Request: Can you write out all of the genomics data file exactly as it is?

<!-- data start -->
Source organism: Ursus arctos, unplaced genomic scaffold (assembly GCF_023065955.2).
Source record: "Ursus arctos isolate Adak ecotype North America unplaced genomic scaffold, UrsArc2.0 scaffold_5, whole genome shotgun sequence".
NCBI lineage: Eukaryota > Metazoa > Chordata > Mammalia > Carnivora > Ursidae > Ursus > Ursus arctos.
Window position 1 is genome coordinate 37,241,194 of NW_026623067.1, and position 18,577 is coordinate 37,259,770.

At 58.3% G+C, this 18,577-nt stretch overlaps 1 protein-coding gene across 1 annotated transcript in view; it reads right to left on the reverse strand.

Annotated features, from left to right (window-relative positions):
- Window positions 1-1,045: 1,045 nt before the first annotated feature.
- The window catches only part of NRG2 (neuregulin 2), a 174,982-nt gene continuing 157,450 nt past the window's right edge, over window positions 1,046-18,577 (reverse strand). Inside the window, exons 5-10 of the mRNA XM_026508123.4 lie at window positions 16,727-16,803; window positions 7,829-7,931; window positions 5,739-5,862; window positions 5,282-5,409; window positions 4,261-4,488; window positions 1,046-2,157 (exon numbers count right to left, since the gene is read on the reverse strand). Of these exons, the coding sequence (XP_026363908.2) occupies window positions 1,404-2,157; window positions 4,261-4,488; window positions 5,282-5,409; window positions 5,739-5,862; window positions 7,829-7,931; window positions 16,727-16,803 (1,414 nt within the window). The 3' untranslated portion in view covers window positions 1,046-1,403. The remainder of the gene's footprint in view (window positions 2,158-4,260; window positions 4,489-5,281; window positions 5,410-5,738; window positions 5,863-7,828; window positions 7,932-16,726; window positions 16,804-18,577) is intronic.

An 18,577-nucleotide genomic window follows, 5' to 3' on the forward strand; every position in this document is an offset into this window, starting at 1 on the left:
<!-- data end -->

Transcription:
Source organism: Ursus arctos, unplaced genomic scaffold (assembly GCF_023065955.2).
Source record: "Ursus arctos isolate Adak ecotype North America unplaced genomic scaffold, UrsArc2.0 scaffold_5, whole genome shotgun sequence".
NCBI lineage: Eukaryota > Metazoa > Chordata > Mammalia > Carnivora > Ursidae > Ursus > Ursus arctos.
Window position 1 is genome coordinate 37,241,194 of NW_026623067.1, and position 18,577 is coordinate 37,259,770.

At 58.3% G+C, this 18,577-nt stretch overlaps 1 protein-coding gene across 1 annotated transcript in view; it reads right to left on the reverse strand.

Annotated features, from left to right (window-relative positions):
- Window positions 1-1,045: 1,045 nt before the first annotated feature.
- The window catches only part of NRG2 (neuregulin 2), a 174,982-nt gene continuing 157,450 nt past the window's right edge, over window positions 1,046-18,577 (reverse strand). Inside the window, exons 5-10 of the mRNA XM_026508123.4 lie at window positions 16,727-16,803; window positions 7,829-7,931; window positions 5,739-5,862; window positions 5,282-5,409; window positions 4,261-4,488; window positions 1,046-2,157 (exon numbers count right to left, since the gene is read on the reverse strand). Of these exons, the coding sequence (XP_026363908.2) occupies window positions 1,404-2,157; window positions 4,261-4,488; window positions 5,282-5,409; window positions 5,739-5,862; window positions 7,829-7,931; window positions 16,727-16,803 (1,414 nt within the window). The 3' untranslated portion in view covers window positions 1,046-1,403. The remainder of the gene's footprint in view (window positions 2,158-4,260; window positions 4,489-5,281; window positions 5,410-5,738; window positions 5,863-7,828; window positions 7,932-16,726; window positions 16,804-18,577) is intronic.

An 18,577-nucleotide genomic window follows, 5' to 3' on the forward strand; every position in this document is an offset into this window, starting at 1 on the left: